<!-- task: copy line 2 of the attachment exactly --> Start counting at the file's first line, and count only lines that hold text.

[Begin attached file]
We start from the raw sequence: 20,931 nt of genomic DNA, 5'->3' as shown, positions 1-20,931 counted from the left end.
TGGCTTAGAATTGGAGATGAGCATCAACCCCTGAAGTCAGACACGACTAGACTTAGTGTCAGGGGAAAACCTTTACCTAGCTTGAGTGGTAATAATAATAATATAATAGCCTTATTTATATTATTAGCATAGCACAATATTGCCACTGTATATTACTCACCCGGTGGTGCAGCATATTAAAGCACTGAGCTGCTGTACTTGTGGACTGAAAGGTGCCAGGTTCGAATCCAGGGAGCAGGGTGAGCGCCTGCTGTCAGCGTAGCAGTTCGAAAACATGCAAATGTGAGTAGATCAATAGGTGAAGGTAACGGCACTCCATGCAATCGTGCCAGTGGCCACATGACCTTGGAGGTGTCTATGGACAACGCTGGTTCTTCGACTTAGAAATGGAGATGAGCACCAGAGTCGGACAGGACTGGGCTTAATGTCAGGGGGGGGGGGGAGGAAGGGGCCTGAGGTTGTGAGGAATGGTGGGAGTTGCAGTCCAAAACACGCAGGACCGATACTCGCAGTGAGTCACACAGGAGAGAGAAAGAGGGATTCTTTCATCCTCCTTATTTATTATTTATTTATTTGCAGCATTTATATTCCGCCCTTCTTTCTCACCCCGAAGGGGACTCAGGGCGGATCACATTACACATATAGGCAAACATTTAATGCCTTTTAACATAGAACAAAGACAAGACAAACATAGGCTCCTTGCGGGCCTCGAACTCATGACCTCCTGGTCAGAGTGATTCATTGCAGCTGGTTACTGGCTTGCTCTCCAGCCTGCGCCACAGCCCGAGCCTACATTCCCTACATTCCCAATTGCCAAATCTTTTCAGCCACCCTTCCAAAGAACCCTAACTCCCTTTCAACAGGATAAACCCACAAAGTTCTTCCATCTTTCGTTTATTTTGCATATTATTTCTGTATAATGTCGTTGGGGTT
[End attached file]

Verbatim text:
TGGCTTAGAATTGGAGATGAGCATCAACCCCTGAAGTCAGACACGACTAGACTTAGTGTCAGGGGAAAACCTTTACCTAGCTTGAGTGGTAATAATAATAATATAATAGCCTTATTTATATTATTAGCATAGCACAATATTGCCACTGTATATTACTCACCCGGTGGTGCAGCATATTAAAGCACTGAGCTGCTGTACTTGTGGACTGAAAGGTGCCAGGTTCGAATCCAGGGAGCAGGGTGAGCGCCTGCTGTCAGCGTAGCAGTTCGAAAACATGCAAATGTGAGTAGATCAATAGGTGAAGGTAACGGCACTCCATGCAATCGTGCCAGTGGCCACATGACCTTGGAGGTGTCTATGGACAACGCTGGTTCTTCGACTTAGAAATGGAGATGAGCACCAGAGTCGGACAGGACTGGGCTTAATGTCAGGGGGGGGGGGGAGGAAGGGGCCTGAGGTTGTGAGGAATGGTGGGAGTTGCAGTCCAAAACACGCAGGACCGATACTCGCAGTGAGTCACACAGGAGAGAGAAAGAGGGATTCTTTCATCCTCCTTATTTATTATTTATTTATTTGCAGCATTTATATTCCGCCCTTCTTTCTCACCCCGAAGGGGACTCAGGGCGGATCACATTACACATATAGGCAAACATTTAATGCCTTTTAACATAGAACAAAGACAAGACAAACATAGGCTCCTTGCGGGCCTCGAACTCATGACCTCCTGGTCAGAGTGATTCATTGCAGCTGGTTACTGGCTTGCTCTCCAGCCTGCGCCACAGCCCGAGCCTACATTCCCTACATTCCCAATTGCCAAATCTTTTCAGCCACCCTTCCAAAGAACCCTAACTCCCTTTCAACAGGATAAACCCACAAAGTTCTTCCATCTTTCGTTTATTTTGCATATTATTTCTGTATAATGTCGTTGGGGTT